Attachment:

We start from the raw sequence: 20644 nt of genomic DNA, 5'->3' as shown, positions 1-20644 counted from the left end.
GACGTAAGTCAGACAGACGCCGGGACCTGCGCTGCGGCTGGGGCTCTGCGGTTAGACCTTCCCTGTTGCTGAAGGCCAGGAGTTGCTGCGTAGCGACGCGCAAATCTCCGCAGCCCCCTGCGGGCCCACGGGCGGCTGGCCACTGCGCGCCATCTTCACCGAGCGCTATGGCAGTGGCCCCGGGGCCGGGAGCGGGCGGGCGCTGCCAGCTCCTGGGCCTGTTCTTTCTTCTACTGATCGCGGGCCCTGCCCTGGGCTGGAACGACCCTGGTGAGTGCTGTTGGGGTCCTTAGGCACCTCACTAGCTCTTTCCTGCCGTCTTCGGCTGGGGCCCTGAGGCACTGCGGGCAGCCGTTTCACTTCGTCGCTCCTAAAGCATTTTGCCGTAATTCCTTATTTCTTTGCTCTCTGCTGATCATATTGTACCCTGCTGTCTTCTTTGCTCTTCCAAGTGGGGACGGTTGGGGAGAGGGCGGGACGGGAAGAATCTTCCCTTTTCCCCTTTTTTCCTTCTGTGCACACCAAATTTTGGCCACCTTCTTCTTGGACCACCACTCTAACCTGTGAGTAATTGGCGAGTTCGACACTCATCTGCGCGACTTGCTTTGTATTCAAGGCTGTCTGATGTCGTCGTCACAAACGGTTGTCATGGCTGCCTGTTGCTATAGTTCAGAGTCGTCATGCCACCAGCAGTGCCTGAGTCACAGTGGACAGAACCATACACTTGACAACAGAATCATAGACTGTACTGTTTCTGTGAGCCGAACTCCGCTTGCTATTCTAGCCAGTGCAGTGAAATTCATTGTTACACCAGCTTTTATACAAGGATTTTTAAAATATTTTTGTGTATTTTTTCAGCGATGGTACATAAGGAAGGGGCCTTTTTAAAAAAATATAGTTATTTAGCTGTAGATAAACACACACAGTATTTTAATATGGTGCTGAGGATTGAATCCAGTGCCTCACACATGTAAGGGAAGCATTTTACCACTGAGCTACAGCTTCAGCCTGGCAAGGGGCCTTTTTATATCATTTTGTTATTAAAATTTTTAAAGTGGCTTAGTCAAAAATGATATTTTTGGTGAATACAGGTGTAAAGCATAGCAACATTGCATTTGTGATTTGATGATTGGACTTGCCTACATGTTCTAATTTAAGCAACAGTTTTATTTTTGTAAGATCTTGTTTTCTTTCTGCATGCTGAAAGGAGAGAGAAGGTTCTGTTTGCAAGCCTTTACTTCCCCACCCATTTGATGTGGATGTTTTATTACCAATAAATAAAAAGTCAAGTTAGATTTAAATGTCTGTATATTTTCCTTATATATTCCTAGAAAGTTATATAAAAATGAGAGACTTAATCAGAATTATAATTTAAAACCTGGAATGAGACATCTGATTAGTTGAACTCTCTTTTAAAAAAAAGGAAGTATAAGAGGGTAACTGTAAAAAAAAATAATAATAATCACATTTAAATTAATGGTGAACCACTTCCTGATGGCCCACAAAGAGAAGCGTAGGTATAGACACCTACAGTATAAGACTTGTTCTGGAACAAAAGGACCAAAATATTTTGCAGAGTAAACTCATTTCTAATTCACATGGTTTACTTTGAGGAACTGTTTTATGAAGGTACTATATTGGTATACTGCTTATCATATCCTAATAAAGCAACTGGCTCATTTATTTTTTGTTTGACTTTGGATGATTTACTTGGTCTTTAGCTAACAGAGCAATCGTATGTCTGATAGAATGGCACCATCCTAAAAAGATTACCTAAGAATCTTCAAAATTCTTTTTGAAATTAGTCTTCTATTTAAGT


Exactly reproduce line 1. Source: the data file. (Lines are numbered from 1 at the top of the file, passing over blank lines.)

We start from the raw sequence: 20644 nt of genomic DNA, 5'->3' as shown, positions 1-20644 counted from the left end.